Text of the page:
Highlands, August 8, 1782.
I wish to know whether it be your excellency’s pleasure that the absence of major John Porter of the Massachusetts line should be taken cognizance of by a general court-martial. He stands eldest major in the line—the dismission of lieutenant-colonel Badlam opens a vacancy for a lieutenant-colonel—Major Maxwell is second major in the line, and is very anxious to know how the promotion is to be determined. This must be held in suspense until there is some decision respecting major Porter.
Some very fine recruits have lately come on from Massachusetts. The sergeants, who were sent to march the recruits to camp, are generally returned. Captain Banister has requested that two more may be sent to him at Springfield. If your excellency has no objection, they shall be sent.
Some of the soldiers are barefooted, particularly the light–infantry—at the same time they have received the number of shoes allowed by the public. On their return from the southward, they received one pair of shoes—these were worn out by the time they joined their regiments. The others they have drawn since, have been of a bad quality, and are worn out. How shall they be supplied? They are almost constantly moving—cannot do duty barefoot—have no money to purchase for themselves—would submit to stoppages from their pay if they can be supplied from the public store. I beg leave to submit it to your excellency’s consideration.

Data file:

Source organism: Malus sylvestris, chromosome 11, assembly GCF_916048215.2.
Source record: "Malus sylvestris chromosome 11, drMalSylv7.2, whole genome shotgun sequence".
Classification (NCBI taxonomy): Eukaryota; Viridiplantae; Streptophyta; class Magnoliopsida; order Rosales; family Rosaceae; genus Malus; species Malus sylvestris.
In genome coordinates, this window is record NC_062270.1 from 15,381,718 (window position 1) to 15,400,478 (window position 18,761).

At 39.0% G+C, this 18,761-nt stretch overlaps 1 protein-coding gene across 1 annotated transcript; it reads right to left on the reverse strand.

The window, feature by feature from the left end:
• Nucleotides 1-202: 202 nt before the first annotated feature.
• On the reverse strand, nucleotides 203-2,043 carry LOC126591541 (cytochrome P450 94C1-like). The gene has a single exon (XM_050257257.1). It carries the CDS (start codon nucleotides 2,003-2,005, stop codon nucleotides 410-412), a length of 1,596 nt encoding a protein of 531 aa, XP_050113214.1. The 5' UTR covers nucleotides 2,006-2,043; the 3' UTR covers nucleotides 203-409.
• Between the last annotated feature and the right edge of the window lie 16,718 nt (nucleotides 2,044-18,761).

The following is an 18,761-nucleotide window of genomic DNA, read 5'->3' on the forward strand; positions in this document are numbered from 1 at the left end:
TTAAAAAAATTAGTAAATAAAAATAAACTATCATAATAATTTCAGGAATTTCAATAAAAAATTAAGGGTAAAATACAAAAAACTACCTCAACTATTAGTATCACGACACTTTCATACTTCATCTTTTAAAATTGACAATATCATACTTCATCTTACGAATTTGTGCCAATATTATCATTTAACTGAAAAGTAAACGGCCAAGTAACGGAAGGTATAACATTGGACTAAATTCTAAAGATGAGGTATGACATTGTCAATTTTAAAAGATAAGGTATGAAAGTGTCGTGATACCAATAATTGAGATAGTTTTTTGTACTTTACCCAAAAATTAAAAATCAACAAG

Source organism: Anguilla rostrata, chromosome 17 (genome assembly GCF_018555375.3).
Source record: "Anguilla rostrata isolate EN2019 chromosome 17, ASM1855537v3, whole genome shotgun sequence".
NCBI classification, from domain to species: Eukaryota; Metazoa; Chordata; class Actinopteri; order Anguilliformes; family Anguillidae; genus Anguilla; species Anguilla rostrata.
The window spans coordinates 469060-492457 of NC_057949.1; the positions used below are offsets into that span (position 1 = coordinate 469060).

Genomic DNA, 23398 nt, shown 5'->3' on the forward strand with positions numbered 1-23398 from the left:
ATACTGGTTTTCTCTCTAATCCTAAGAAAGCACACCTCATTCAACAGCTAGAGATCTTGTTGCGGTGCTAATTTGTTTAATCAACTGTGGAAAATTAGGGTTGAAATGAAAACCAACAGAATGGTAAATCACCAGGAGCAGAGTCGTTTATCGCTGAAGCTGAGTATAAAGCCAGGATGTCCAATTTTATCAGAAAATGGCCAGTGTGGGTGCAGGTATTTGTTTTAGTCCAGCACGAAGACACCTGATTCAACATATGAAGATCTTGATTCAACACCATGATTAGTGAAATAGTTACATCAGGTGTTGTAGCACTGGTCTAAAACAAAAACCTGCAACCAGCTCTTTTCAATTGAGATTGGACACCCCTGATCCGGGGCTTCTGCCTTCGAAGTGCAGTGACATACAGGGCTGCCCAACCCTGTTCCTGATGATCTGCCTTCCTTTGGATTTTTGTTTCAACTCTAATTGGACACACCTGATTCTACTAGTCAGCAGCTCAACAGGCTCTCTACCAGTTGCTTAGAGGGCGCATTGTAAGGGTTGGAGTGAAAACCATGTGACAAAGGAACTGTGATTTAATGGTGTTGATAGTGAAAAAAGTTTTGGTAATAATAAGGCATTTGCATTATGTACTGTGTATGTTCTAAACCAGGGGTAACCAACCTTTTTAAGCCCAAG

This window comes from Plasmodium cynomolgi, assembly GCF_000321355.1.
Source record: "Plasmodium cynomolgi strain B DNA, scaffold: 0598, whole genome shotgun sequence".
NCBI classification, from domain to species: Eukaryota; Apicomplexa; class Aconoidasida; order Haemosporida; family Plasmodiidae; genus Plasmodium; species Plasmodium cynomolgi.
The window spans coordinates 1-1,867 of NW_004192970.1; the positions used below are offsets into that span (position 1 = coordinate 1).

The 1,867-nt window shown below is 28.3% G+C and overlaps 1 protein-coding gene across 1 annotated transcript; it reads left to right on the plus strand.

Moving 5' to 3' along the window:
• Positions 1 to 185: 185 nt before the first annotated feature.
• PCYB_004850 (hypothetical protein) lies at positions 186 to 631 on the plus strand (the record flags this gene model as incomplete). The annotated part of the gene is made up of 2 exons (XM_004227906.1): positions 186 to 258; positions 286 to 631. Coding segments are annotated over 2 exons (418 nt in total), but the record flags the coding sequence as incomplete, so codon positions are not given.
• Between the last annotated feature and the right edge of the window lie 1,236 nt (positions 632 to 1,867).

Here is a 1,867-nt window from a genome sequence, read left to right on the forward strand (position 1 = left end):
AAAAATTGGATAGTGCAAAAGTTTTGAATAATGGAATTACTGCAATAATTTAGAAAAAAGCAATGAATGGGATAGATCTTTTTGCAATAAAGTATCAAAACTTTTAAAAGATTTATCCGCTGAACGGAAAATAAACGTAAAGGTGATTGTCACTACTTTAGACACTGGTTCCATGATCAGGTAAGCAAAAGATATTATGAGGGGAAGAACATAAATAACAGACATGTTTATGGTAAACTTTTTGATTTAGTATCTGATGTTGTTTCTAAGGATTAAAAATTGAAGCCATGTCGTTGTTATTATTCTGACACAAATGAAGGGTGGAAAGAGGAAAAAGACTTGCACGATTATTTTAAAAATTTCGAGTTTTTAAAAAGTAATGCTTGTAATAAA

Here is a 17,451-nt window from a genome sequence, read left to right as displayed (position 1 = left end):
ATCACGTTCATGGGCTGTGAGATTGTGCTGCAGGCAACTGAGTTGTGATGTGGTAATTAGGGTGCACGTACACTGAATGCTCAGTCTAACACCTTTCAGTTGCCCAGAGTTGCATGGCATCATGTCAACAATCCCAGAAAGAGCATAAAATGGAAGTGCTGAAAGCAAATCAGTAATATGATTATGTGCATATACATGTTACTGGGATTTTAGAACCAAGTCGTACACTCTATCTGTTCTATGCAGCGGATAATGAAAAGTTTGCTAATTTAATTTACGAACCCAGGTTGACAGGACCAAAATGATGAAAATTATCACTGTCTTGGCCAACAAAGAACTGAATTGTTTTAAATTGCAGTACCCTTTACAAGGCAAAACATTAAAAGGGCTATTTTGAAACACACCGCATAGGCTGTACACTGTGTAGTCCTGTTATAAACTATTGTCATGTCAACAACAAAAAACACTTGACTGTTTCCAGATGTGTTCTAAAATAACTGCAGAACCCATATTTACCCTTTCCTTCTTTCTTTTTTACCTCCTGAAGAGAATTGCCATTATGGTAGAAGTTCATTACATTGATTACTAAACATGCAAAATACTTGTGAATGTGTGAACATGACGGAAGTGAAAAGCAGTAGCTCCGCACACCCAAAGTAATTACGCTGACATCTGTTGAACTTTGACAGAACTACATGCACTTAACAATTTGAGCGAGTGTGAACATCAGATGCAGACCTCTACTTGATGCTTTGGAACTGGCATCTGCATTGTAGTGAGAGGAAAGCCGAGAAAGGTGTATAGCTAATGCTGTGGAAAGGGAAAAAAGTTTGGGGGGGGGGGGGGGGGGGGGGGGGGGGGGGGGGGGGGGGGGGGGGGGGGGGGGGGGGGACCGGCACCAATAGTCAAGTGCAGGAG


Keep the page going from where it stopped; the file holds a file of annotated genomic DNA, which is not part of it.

The roads between this and Peeks-kill are much out of repair, and, should the army make any movement that way, especially should it be sudden, the passing will be very inconvenient to the waggons—the inhabitants pay little or no attention to repairing the roads. If your excellency thinks it necessary, parties from the army shall be ordered on this duty. I have the honor to be, With the greatest respect, Your Excellency’s Most obedient servant,
DLC: Papers of George Washington.